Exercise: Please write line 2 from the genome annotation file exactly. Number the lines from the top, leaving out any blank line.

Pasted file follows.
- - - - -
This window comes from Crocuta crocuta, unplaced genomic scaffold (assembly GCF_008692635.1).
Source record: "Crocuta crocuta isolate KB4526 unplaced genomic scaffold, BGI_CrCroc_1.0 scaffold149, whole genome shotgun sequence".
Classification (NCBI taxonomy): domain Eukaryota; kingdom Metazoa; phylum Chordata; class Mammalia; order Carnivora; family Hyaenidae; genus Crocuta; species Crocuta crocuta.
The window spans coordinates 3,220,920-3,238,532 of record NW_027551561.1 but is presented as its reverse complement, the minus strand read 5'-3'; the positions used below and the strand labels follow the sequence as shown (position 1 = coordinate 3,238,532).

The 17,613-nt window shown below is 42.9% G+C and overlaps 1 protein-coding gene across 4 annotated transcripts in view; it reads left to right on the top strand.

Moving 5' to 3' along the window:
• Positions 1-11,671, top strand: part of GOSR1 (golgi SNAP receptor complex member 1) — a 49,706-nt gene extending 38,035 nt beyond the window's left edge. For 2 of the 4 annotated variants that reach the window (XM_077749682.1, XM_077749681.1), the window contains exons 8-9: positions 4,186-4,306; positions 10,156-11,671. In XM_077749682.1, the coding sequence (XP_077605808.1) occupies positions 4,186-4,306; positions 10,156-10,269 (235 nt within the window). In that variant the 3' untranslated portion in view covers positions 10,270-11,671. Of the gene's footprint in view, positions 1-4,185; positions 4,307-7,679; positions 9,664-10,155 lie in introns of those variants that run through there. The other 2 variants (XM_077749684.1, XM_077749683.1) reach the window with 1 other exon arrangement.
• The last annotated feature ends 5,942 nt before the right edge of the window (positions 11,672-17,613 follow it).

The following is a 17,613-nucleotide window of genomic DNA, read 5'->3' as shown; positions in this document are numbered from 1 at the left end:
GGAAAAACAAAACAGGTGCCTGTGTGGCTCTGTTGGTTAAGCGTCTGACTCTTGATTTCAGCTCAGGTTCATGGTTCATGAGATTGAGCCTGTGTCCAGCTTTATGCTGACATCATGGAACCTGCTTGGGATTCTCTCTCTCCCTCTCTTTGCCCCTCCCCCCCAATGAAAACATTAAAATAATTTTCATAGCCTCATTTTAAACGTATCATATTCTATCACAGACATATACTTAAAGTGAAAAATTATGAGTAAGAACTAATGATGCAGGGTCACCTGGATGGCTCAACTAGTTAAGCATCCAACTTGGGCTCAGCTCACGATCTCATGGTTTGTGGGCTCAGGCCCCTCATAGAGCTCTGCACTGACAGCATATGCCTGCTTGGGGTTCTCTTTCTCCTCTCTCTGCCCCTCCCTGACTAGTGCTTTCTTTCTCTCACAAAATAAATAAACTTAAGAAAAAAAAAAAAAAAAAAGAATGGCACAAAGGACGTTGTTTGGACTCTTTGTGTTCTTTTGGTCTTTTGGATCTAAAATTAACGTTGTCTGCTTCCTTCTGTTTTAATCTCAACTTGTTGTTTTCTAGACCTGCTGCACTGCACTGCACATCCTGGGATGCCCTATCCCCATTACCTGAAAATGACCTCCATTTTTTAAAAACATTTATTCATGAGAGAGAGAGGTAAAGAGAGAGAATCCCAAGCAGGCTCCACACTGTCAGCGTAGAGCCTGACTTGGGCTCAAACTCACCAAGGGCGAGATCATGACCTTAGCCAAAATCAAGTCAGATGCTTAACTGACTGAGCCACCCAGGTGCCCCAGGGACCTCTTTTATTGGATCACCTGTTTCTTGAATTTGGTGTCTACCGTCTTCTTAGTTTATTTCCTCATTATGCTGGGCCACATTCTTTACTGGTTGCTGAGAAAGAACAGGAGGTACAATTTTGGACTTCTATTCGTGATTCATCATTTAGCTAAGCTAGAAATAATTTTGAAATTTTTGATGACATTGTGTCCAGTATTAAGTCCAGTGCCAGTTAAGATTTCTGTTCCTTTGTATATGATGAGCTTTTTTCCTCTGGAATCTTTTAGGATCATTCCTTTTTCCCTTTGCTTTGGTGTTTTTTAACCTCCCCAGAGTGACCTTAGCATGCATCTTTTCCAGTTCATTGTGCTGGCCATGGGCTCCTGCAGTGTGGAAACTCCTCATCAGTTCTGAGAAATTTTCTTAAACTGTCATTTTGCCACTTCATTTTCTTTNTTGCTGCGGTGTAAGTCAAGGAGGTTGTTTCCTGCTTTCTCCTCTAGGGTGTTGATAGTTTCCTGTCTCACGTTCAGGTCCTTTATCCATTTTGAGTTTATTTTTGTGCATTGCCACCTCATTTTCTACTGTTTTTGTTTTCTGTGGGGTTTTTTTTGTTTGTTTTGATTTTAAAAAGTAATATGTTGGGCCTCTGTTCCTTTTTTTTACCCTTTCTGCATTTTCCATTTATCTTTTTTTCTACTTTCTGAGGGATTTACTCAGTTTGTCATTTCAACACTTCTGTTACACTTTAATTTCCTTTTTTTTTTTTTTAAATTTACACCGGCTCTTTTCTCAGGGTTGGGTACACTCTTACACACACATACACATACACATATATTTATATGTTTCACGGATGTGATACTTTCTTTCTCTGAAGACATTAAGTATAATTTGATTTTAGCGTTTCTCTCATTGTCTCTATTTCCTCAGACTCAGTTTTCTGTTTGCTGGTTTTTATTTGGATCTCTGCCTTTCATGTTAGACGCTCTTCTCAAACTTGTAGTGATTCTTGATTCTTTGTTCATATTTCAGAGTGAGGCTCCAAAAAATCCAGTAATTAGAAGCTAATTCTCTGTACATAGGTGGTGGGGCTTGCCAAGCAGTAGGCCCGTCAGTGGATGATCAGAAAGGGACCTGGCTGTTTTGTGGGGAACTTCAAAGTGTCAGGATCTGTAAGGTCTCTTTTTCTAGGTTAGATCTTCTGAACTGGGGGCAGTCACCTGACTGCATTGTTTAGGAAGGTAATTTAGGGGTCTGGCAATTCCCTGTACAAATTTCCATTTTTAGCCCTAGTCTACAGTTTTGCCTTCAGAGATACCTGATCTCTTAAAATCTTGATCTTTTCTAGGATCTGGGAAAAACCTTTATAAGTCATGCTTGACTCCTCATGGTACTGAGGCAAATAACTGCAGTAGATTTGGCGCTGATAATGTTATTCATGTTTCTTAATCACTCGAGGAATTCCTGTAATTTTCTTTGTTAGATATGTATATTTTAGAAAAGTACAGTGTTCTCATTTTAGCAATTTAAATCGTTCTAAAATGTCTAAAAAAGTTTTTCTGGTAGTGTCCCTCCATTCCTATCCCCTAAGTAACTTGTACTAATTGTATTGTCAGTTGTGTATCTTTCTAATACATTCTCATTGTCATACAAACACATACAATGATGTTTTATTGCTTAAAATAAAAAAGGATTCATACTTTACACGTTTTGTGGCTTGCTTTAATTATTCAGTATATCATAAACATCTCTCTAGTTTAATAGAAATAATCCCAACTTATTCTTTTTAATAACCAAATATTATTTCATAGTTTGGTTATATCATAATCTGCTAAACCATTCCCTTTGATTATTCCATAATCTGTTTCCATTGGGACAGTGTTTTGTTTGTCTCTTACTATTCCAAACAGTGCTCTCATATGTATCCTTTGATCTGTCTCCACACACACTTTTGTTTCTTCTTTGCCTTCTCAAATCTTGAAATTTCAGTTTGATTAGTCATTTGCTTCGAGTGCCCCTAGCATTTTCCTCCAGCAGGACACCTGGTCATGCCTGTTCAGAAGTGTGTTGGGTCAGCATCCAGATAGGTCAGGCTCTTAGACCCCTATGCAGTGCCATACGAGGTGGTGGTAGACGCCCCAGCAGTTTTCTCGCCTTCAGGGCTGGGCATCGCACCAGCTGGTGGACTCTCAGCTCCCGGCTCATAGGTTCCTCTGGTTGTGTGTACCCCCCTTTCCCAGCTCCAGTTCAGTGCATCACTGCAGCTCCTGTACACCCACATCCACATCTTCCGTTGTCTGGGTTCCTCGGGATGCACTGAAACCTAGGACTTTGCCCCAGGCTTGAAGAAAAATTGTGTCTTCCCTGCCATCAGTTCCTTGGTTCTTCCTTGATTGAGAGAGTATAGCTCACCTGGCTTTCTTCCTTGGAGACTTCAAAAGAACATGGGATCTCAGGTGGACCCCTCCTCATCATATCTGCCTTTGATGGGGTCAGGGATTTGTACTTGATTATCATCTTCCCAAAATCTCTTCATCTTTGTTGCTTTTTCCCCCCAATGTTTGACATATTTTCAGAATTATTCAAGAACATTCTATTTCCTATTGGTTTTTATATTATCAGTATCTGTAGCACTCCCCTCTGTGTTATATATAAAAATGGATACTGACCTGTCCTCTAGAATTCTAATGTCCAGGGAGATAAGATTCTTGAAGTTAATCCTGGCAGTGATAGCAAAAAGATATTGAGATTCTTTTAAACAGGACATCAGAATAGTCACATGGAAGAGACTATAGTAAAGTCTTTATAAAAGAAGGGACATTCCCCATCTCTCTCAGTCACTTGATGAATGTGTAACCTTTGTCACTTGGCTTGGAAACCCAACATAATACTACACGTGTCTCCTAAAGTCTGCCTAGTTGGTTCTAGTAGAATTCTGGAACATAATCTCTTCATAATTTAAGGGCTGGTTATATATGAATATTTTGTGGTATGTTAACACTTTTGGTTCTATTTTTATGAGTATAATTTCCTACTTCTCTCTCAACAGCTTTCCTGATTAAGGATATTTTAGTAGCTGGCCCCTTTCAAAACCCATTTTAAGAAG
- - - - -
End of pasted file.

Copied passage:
Source record: "Crocuta crocuta isolate KB4526 unplaced genomic scaffold, BGI_CrCroc_1.0 scaffold149, whole genome shotgun sequence".